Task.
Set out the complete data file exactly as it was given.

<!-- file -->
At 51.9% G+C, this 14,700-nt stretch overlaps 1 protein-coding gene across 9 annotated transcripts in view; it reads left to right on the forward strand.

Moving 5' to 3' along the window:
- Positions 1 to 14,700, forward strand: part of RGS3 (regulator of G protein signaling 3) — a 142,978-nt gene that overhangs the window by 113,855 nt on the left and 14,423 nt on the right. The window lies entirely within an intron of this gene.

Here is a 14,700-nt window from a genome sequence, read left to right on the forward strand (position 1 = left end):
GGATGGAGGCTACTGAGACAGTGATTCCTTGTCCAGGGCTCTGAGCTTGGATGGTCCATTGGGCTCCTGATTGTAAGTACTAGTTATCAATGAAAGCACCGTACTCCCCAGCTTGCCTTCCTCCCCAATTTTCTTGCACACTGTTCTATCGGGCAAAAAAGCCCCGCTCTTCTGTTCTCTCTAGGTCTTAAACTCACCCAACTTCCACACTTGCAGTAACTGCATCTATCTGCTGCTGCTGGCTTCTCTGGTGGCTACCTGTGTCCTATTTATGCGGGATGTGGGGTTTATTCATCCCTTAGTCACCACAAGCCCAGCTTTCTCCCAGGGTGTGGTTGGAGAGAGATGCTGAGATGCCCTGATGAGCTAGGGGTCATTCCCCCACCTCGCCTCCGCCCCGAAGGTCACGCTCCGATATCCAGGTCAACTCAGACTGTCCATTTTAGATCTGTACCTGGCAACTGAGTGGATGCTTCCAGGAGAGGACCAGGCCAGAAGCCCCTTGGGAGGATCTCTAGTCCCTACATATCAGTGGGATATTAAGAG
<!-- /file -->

At 51.9% G+C, this 14,700-nt stretch overlaps 1 protein-coding gene across 9 annotated transcripts in view; it reads left to right on the forward strand.

Moving 5' to 3' along the window:
- Positions 1 to 14,700, forward strand: part of RGS3 (regulator of G protein signaling 3) — a 142,978-nt gene that overhangs the window by 113,855 nt on the left and 14,423 nt on the right. The window lies entirely within an intron of this gene.

Here is a 14,700-nt window from a genome sequence, read left to right on the forward strand (position 1 = left end):
GGATGGAGGCTACTGAGACAGTGATTCCTTGTCCAGGGCTCTGAGCTTGGATGGTCCATTGGGCTCCTGATTGTAAGTACTAGTTATCAATGAAAGCACCGTACTCCCCAGCTTGCCTTCCTCCCCAATTTTCTTGCACACTGTTCTATCGGGCAAAAAAGCCCCGCTCTTCTGTTCTCTCTAGGTCTTAAACTCACCCAACTTCCACACTTGCAGTAACTGCATCTATCTGCTGCTGCTGGCTTCTCTGGTGGCTACCTGTGTCCTATTTATGCGGGATGTGGGGTTTATTCATCCCTTAGTCACCACAAGCCCAGCTTTCTCCCAGGGTGTGGTTGGAGAGAGATGCTGAGATGCCCTGATGAGCTAGGGGTCATTCCCCCACCTCGCCTCCGCCCCGAAGGTCACGCTCCGATATCCAGGTCAACTCAGACTGTCCATTTTAGATCTGTACCTGGCAACTGAGTGGATGCTTCCAGGAGAGGACCAGGCCAGAAGCCCCTTGGGAGGATCTCTAGTCCCTACATATCAGTGGGATATTAAGAG